Update on cattle deaths at St George property

Biosecurity Queensland has a quarantine in place for a St George cattle property due to the deaths of 80 animals.  There is no risk or impact to the food supply chain as the bacterial disease doesn’t carry into the food and the risk of human exposure to anthrax from animals is regarded as low.

Biosecurity Queensland Update:

Biosecurity Queensland is working with the managers of a St George cattle property following the death of approximately 80 animals.

Testing has indicated the presence of the bacteria that cause anthrax and authorities are working toward containing any further cases in line with the agreed national protocol.

Chief Biosecurity Officer Dr Jim Thompson said anthrax is a naturally occurring bacteria that occurs sporadically in Australia, with a small number of cases each year.

“The last incidence of anthrax in Queensland, which occurred in 2002, was successfully contained,” said Dr Thompson.

“In this latest case, the property owner reported that approximately 80 cattle had died in a short period of time.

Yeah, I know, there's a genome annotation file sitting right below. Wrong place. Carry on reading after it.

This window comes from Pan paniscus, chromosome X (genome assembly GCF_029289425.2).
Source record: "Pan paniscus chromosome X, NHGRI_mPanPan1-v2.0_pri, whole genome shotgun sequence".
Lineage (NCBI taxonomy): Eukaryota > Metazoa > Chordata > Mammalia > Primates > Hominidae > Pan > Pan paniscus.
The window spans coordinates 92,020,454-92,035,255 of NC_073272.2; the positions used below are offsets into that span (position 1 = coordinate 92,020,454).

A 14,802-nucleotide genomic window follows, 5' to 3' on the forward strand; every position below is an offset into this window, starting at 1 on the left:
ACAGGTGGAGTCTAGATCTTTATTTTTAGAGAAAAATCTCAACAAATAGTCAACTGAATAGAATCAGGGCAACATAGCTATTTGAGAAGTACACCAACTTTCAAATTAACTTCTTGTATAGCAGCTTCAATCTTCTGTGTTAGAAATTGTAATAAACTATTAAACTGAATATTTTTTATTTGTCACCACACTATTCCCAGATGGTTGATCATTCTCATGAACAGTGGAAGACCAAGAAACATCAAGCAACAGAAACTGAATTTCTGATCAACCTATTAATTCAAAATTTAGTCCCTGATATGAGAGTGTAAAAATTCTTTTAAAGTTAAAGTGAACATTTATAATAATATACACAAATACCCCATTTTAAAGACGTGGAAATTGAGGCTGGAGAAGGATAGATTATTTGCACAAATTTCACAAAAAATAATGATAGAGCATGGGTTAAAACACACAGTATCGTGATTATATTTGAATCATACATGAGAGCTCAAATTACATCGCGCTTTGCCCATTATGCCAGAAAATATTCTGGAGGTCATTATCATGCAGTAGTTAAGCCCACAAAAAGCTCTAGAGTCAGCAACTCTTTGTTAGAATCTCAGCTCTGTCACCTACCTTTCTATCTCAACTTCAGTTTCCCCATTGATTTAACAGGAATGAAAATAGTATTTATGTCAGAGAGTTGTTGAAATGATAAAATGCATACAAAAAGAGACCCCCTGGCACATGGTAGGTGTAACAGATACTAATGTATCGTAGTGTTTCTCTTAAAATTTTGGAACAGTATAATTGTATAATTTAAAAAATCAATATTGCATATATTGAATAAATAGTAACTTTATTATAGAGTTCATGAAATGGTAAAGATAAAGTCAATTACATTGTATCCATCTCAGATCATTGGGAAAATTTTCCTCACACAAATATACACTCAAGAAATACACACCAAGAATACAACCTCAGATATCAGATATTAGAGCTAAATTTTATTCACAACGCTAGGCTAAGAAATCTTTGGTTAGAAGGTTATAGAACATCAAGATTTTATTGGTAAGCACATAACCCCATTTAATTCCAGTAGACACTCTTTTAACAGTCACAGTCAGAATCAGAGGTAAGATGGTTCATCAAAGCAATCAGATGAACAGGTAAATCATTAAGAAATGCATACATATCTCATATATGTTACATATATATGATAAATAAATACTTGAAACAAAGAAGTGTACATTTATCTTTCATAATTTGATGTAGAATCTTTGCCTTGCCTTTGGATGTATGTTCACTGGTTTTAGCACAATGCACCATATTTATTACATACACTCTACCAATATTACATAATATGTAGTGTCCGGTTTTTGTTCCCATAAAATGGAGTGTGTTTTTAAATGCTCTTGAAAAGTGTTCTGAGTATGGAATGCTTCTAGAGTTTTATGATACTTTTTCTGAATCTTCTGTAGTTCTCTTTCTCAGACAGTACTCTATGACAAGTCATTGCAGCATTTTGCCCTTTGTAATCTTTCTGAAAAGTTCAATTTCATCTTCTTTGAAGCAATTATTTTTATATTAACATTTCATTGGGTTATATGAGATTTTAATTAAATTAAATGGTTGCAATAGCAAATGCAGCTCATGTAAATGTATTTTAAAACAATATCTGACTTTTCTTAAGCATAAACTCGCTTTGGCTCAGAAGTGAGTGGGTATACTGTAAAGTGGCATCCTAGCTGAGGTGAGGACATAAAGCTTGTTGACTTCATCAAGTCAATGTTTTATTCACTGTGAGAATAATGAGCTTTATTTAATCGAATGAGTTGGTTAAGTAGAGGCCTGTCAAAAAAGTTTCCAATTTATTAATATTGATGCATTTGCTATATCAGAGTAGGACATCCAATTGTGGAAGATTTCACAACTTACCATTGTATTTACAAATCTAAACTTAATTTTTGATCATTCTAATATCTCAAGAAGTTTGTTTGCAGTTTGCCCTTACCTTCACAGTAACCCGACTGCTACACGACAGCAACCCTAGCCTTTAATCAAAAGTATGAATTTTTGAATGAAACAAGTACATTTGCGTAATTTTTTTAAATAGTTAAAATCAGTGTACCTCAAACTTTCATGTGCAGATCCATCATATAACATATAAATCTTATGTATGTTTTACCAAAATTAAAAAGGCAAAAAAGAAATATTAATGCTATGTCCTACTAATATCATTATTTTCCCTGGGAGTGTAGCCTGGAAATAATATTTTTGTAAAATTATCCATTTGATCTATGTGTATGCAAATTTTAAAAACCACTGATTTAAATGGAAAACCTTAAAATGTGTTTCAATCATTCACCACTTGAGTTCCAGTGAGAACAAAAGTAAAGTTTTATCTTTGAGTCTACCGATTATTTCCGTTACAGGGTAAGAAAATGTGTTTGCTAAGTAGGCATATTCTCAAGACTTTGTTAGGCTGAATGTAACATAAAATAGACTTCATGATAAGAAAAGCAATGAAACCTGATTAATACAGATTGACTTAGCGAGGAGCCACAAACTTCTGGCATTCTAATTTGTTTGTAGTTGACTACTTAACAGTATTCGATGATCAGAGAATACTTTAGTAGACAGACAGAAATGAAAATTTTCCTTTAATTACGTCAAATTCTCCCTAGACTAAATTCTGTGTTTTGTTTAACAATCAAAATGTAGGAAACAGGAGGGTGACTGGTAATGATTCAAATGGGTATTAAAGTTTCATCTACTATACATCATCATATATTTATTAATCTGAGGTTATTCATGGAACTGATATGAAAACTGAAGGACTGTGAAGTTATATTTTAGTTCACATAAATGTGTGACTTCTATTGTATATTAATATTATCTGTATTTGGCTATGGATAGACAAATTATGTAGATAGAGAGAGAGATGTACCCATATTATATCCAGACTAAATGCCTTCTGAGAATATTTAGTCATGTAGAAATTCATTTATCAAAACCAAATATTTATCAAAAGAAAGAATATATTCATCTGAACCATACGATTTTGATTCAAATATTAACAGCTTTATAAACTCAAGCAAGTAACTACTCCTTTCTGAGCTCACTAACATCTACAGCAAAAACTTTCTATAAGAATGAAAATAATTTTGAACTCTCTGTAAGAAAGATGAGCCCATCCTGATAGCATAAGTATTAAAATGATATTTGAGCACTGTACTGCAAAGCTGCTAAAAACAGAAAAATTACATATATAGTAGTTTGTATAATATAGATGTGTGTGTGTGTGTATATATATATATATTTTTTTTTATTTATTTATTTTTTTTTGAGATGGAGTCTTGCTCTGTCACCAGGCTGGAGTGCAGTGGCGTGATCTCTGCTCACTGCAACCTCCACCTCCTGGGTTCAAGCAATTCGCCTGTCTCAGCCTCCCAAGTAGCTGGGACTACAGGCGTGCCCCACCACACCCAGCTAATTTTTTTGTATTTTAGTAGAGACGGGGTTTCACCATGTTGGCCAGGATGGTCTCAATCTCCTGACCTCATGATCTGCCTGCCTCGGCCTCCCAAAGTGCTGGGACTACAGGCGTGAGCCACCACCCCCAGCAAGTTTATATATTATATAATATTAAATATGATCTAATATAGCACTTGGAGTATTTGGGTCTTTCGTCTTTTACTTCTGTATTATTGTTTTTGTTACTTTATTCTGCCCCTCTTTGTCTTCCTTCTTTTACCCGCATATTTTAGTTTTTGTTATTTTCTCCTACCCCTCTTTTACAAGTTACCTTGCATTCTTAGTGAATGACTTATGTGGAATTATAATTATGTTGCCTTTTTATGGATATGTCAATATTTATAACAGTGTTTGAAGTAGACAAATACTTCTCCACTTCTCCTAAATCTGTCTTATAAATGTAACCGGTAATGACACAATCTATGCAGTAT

“A veterinarian attending the property on Friday took samples from the dead animals in accordance with protocol and sent them to Biosecurity Queensland for testing.

“We commend the veterinarian and property owner for their quick response that will assist us in minimising the risk to the local industry.

“We have put in place biosecurity orders to restrict the movement of people, stock and vehicles on and off the infected property, and will commence a vaccination program for the remaining cattle and a disposal and decontamination program for the deceased animals.

“Remaining stock have been mustered out to separate them from the contaminated area.

“It’s believed the cattle deaths were caused by the disturbance of contaminated soil, followed by rainfall that distributed the soil containing the bacteria.”

Queensland Chief Health Officer Dr Jeannette Young said the risk of human exposure to anthrax from animals is generally regarded as very low.

“Public health authorities are in contact with people on the property and the veterinarian,” said Dr Young.

“The veterinarian used appropriate personal protective equipment and eight people, including family and a farm worker, did not have any contact with the dead animals.”

Producers are urged to report any cases of unexplained deaths of animals to Biosecurity Queensland on 13 25 23.

Anthrax is a bacterial disease of animals. It is most common in New South Wales, but has occurred sporadically in Victoria and Western Australia.

Before the 2002 Queensland incident, the last record of anthrax in Queensland was on the Marlborough peninsula in 1994.

For more information about anthrax and its effect on animals visit www.daf.qld.gov.au